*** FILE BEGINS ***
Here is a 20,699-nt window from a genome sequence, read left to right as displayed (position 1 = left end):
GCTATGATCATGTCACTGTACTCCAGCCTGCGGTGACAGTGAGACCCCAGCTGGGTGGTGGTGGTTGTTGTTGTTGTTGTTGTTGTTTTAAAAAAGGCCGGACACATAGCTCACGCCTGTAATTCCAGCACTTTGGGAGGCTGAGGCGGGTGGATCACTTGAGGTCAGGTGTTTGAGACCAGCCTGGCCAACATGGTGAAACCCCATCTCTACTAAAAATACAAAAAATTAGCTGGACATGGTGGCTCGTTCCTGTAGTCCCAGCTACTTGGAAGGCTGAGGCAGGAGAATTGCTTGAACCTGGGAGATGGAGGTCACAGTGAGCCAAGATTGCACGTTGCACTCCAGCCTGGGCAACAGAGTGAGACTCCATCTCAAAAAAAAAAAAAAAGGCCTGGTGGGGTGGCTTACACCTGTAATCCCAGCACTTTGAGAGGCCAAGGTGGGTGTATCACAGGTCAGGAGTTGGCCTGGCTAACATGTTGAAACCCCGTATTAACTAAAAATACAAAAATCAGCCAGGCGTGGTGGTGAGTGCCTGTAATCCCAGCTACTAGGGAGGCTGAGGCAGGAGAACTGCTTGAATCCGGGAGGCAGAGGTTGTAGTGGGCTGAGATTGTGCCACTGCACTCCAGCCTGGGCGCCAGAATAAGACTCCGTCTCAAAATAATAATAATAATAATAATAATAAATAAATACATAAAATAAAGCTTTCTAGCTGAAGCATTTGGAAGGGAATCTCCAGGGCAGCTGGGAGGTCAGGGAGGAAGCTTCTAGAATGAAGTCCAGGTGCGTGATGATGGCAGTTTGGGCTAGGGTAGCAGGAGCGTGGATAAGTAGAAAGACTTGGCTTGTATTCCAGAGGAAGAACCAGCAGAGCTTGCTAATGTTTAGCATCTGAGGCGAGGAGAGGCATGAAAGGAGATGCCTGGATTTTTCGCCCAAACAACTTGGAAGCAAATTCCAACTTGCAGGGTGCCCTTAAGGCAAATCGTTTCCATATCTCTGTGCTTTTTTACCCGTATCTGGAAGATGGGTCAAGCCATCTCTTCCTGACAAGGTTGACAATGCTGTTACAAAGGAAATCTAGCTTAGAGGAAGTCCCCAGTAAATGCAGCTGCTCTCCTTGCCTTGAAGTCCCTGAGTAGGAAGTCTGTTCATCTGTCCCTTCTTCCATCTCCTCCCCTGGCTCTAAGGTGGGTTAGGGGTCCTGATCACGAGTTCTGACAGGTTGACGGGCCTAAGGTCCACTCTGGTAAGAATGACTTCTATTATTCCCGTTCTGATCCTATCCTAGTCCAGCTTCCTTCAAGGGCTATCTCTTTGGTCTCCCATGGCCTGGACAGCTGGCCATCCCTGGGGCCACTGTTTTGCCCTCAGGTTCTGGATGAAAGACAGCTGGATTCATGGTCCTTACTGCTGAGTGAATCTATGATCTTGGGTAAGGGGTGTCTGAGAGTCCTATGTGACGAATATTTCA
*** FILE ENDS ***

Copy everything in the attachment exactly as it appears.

Here is a 20,699-nt window from a genome sequence, read left to right as displayed (position 1 = left end):
GCTATGATCATGTCACTGTACTCCAGCCTGCGGTGACAGTGAGACCCCAGCTGGGTGGTGGTGGTTGTTGTTGTTGTTGTTGTTGTTTTAAAAAAGGCCGGACACATAGCTCACGCCTGTAATTCCAGCACTTTGGGAGGCTGAGGCGGGTGGATCACTTGAGGTCAGGTGTTTGAGACCAGCCTGGCCAACATGGTGAAACCCCATCTCTACTAAAAATACAAAAAATTAGCTGGACATGGTGGCTCGTTCCTGTAGTCCCAGCTACTTGGAAGGCTGAGGCAGGAGAATTGCTTGAACCTGGGAGATGGAGGTCACAGTGAGCCAAGATTGCACGTTGCACTCCAGCCTGGGCAACAGAGTGAGACTCCATCTCAAAAAAAAAAAAAAAGGCCTGGTGGGGTGGCTTACACCTGTAATCCCAGCACTTTGAGAGGCCAAGGTGGGTGTATCACAGGTCAGGAGTTGGCCTGGCTAACATGTTGAAACCCCGTATTAACTAAAAATACAAAAATCAGCCAGGCGTGGTGGTGAGTGCCTGTAATCCCAGCTACTAGGGAGGCTGAGGCAGGAGAACTGCTTGAATCCGGGAGGCAGAGGTTGTAGTGGGCTGAGATTGTGCCACTGCACTCCAGCCTGGGCGCCAGAATAAGACTCCGTCTCAAAATAATAATAATAATAATAATAATAAATAAATACATAAAATAAAGCTTTCTAGCTGAAGCATTTGGAAGGGAATCTCCAGGGCAGCTGGGAGGTCAGGGAGGAAGCTTCTAGAATGAAGTCCAGGTGCGTGATGATGGCAGTTTGGGCTAGGGTAGCAGGAGCGTGGATAAGTAGAAAGACTTGGCTTGTATTCCAGAGGAAGAACCAGCAGAGCTTGCTAATGTTTAGCATCTGAGGCGAGGAGAGGCATGAAAGGAGATGCCTGGATTTTTCGCCCAAACAACTTGGAAGCAAATTCCAACTTGCAGGGTGCCCTTAAGGCAAATCGTTTCCATATCTCTGTGCTTTTTTACCCGTATCTGGAAGATGGGTCAAGCCATCTCTTCCTGACAAGGTTGACAATGCTGTTACAAAGGAAATCTAGCTTAGAGGAAGTCCCCAGTAAATGCAGCTGCTCTCCTTGCCTTGAAGTCCCTGAGTAGGAAGTCTGTTCATCTGTCCCTTCTTCCATCTCCTCCCCTGGCTCTAAGGTGGGTTAGGGGTCCTGATCACGAGTTCTGACAGGTTGACGGGCCTAAGGTCCACTCTGGTAAGAATGACTTCTATTATTCCCGTTCTGATCCTATCCTAGTCCAGCTTCCTTCAAGGGCTATCTCTTTGGTCTCCCATGGCCTGGACAGCTGGCCATCCCTGGGGCCACTGTTTTGCCCTCAGGTTCTGGATGAAAGACAGCTGGATTCATGGTCCTTACTGCTGAGTGAATCTATGATCTTGGGTAAGGGGTGTCTGAGAGTCCTATGTGACGAATATTTCA